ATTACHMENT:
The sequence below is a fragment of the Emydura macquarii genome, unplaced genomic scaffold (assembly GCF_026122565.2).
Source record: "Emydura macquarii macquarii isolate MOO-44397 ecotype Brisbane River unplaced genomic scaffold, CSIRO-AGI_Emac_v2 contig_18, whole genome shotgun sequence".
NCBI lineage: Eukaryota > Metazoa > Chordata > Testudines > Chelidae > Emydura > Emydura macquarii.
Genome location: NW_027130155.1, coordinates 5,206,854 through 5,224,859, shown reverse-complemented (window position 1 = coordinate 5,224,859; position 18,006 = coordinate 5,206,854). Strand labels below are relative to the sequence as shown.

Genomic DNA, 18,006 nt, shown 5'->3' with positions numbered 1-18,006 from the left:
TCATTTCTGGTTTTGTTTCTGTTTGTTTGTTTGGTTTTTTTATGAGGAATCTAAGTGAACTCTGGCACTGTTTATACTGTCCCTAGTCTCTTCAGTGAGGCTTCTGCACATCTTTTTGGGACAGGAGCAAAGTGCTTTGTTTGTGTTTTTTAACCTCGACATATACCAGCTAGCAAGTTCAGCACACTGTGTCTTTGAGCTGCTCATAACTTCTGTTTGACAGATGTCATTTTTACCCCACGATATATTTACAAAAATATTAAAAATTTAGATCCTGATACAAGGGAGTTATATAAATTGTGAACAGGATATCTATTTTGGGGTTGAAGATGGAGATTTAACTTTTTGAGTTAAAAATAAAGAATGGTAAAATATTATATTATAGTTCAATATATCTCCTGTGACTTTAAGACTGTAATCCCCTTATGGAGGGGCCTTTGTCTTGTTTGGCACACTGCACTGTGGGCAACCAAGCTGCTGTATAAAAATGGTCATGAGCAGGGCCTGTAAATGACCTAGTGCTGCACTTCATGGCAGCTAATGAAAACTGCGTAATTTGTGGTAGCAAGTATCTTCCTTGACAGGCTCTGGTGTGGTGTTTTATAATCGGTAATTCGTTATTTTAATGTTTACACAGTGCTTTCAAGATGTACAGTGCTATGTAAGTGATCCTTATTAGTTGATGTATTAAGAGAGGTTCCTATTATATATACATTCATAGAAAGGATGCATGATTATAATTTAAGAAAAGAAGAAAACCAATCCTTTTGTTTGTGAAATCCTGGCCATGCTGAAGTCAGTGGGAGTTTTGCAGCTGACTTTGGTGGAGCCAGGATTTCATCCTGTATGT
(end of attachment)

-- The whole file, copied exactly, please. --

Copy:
The sequence below is a fragment of the Emydura macquarii genome, unplaced genomic scaffold (assembly GCF_026122565.2).
Source record: "Emydura macquarii macquarii isolate MOO-44397 ecotype Brisbane River unplaced genomic scaffold, CSIRO-AGI_Emac_v2 contig_18, whole genome shotgun sequence".
NCBI lineage: Eukaryota > Metazoa > Chordata > Testudines > Chelidae > Emydura > Emydura macquarii.
Genome location: NW_027130155.1, coordinates 5,206,854 through 5,224,859, shown reverse-complemented (window position 1 = coordinate 5,224,859; position 18,006 = coordinate 5,206,854). Strand labels below are relative to the sequence as shown.

Genomic DNA, 18,006 nt, shown 5'->3' with positions numbered 1-18,006 from the left:
TCATTTCTGGTTTTGTTTCTGTTTGTTTGTTTGGTTTTTTTATGAGGAATCTAAGTGAACTCTGGCACTGTTTATACTGTCCCTAGTCTCTTCAGTGAGGCTTCTGCACATCTTTTTGGGACAGGAGCAAAGTGCTTTGTTTGTGTTTTTTAACCTCGACATATACCAGCTAGCAAGTTCAGCACACTGTGTCTTTGAGCTGCTCATAACTTCTGTTTGACAGATGTCATTTTTACCCCACGATATATTTACAAAAATATTAAAAATTTAGATCCTGATACAAGGGAGTTATATAAATTGTGAACAGGATATCTATTTTGGGGTTGAAGATGGAGATTTAACTTTTTGAGTTAAAAATAAAGAATGGTAAAATATTATATTATAGTTCAATATATCTCCTGTGACTTTAAGACTGTAATCCCCTTATGGAGGGGCCTTTGTCTTGTTTGGCACACTGCACTGTGGGCAACCAAGCTGCTGTATAAAAATGGTCATGAGCAGGGCCTGTAAATGACCTAGTGCTGCACTTCATGGCAGCTAATGAAAACTGCGTAATTTGTGGTAGCAAGTATCTTCCTTGACAGGCTCTGGTGTGGTGTTTTATAATCGGTAATTCGTTATTTTAATGTTTACACAGTGCTTTCAAGATGTACAGTGCTATGTAAGTGATCCTTATTAGTTGATGTATTAAGAGAGGTTCCTATTATATATACATTCATAGAAAGGATGCATGATTATAATTTAAGAAAAGAAGAAAACCAATCCTTTTGTTTGTGAAATCCTGGCCATGCTGAAGTCAGTGGGAGTTTTGCAGCTGACTTTGGTGGAGCCAGGATTTCATCCTGTATGT